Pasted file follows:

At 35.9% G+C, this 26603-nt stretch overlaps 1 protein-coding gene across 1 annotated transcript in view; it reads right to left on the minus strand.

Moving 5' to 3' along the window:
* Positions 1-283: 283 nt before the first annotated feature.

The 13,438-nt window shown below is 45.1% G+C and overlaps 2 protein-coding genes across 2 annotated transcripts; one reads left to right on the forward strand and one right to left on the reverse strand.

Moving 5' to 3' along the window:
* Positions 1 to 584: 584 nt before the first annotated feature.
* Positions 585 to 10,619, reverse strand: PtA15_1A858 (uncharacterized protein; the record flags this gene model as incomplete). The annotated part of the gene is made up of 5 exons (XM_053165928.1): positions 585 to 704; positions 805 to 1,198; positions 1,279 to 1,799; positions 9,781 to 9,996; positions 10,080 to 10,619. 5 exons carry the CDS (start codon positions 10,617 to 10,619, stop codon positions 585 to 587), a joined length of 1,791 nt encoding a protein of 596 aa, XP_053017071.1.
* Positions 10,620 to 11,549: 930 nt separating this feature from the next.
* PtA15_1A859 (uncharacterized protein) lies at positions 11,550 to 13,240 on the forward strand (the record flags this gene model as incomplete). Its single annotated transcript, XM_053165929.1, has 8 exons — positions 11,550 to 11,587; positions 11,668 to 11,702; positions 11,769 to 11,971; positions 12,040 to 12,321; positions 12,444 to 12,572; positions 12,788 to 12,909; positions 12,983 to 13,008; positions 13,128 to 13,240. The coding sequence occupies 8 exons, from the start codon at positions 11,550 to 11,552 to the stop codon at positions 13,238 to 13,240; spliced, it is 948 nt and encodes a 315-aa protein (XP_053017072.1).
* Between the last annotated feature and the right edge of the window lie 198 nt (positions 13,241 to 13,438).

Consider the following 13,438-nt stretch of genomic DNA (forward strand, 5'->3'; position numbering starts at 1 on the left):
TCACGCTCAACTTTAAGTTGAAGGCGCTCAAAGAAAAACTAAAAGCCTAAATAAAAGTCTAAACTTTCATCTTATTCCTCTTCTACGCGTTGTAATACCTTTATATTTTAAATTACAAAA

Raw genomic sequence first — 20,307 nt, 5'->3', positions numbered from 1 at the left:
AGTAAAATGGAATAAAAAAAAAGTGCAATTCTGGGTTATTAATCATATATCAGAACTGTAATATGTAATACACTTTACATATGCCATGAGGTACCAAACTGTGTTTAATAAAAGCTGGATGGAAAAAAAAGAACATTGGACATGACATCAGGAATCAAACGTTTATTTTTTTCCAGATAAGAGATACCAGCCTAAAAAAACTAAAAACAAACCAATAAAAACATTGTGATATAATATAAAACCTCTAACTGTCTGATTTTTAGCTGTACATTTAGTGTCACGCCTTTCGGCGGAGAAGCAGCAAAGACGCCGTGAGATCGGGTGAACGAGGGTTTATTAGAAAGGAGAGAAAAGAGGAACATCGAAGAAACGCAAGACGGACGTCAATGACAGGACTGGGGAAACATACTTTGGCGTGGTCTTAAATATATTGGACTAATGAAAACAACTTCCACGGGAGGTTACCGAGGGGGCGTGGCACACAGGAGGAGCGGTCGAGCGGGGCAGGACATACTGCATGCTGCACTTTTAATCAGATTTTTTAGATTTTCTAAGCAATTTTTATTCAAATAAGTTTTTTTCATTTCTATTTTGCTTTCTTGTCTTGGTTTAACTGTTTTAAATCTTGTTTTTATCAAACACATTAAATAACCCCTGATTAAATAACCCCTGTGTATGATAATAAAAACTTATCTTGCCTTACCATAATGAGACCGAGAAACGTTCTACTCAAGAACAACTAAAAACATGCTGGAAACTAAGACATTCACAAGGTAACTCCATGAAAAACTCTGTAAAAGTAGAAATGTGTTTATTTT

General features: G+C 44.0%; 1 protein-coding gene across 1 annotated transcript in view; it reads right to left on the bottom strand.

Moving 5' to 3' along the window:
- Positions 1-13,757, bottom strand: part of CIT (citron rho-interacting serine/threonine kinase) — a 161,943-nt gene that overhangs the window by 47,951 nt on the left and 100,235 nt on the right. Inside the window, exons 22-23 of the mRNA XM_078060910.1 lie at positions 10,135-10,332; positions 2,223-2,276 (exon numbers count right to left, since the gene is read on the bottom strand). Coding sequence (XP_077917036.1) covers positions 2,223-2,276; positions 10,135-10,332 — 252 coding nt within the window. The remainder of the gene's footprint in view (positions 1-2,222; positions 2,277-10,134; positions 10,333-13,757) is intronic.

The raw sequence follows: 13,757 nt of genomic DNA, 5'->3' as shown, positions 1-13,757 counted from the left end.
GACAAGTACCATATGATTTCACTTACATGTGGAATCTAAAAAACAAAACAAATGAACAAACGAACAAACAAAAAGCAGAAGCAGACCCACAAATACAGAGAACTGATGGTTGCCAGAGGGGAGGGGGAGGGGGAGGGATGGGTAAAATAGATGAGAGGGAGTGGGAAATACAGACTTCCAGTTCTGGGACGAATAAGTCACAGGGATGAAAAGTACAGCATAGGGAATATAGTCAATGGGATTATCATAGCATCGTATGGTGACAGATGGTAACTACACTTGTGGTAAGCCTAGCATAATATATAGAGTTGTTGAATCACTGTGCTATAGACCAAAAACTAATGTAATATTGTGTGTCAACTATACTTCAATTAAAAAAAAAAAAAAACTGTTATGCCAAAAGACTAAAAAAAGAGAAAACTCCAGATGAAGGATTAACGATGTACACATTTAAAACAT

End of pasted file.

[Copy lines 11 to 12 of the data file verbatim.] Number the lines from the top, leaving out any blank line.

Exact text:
Consider the following 13,438-nt stretch of genomic DNA (forward strand, 5'->3'; position numbering starts at 1 on the left):
TCACGCTCAACTTTAAGTTGAAGGCGCTCAAAGAAAAACTAAAAGCCTAAATAAAAGTCTAAACTTTCATCTTATTCCTCTTCTACGCGTTGTAATACCTTTATATTTTAAATTACAAAA